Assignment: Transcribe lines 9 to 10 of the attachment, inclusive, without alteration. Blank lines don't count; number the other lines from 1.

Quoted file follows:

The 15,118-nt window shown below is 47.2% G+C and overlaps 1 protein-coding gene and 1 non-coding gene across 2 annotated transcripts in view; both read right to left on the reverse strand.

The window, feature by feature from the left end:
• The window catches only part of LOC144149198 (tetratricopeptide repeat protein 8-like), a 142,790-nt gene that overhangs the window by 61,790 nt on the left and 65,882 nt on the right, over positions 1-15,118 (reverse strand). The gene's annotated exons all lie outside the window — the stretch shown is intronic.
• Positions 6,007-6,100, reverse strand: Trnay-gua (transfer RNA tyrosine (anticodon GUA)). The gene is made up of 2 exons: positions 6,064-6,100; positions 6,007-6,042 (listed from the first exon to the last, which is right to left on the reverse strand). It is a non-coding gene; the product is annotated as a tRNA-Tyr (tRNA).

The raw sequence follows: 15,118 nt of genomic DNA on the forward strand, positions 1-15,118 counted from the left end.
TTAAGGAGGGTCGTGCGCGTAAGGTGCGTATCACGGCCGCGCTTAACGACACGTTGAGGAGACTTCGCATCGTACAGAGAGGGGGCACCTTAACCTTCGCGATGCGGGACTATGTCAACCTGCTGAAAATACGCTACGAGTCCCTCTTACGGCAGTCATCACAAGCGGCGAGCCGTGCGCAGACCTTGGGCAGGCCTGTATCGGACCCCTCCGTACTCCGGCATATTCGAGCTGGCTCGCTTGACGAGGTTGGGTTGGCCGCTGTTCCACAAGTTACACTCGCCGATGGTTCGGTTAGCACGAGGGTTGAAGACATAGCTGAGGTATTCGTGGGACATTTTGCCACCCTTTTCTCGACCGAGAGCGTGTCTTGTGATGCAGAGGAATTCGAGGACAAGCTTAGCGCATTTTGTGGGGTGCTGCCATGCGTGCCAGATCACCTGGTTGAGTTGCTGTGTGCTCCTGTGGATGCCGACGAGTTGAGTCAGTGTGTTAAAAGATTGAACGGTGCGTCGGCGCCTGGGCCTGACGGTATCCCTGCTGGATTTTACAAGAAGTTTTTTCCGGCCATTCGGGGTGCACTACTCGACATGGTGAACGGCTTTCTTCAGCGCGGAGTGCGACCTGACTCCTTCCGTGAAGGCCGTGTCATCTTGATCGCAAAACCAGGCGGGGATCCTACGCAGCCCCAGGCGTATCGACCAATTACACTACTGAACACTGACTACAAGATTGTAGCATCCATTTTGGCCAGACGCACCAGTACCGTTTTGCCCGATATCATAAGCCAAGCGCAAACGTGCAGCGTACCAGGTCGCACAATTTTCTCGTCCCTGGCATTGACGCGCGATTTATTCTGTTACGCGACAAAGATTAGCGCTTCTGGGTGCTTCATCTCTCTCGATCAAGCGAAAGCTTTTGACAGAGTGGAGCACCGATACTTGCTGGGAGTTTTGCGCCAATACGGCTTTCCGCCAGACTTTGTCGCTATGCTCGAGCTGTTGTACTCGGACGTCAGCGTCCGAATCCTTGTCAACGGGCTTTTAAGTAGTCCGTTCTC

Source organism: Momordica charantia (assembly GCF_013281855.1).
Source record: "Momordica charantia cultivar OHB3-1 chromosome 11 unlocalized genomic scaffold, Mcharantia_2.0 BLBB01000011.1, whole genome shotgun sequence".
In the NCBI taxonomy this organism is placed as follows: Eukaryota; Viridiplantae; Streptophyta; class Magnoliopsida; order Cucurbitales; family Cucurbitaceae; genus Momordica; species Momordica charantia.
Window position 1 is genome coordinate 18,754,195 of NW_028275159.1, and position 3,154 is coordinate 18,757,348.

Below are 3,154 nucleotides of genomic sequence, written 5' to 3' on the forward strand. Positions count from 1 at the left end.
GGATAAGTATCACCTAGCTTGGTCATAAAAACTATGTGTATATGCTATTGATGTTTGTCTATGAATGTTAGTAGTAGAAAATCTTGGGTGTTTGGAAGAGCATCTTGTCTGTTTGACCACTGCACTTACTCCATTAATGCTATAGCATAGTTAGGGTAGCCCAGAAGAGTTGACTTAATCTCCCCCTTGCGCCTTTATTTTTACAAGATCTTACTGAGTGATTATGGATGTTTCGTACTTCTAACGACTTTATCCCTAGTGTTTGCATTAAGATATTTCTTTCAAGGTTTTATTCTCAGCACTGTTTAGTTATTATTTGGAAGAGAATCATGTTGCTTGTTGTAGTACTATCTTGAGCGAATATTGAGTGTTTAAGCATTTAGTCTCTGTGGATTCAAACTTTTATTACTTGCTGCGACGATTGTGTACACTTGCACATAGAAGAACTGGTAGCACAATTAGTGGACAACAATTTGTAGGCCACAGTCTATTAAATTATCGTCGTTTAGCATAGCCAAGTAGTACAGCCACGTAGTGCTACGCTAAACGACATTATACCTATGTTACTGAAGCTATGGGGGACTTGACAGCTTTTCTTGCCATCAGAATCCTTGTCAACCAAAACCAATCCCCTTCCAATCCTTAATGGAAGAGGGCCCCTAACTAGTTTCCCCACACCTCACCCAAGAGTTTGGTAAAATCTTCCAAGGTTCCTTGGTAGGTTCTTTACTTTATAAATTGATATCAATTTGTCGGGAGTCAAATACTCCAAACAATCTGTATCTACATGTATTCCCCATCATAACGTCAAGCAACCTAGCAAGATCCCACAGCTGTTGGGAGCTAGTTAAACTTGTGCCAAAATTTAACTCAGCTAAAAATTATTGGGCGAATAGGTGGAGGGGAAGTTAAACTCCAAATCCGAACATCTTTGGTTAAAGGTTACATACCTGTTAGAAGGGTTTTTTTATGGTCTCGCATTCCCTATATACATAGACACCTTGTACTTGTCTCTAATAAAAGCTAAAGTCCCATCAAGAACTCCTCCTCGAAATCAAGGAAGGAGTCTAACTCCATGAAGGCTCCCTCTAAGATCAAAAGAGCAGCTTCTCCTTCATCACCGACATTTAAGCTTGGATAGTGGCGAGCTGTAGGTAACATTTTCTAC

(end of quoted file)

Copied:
In the NCBI taxonomy this organism is placed as follows: Eukaryota; Viridiplantae; Streptophyta; class Magnoliopsida; order Cucurbitales; family Cucurbitaceae; genus Momordica; species Momordica charantia.
Window position 1 is genome coordinate 18,754,195 of NW_028275159.1, and position 3,154 is coordinate 18,757,348.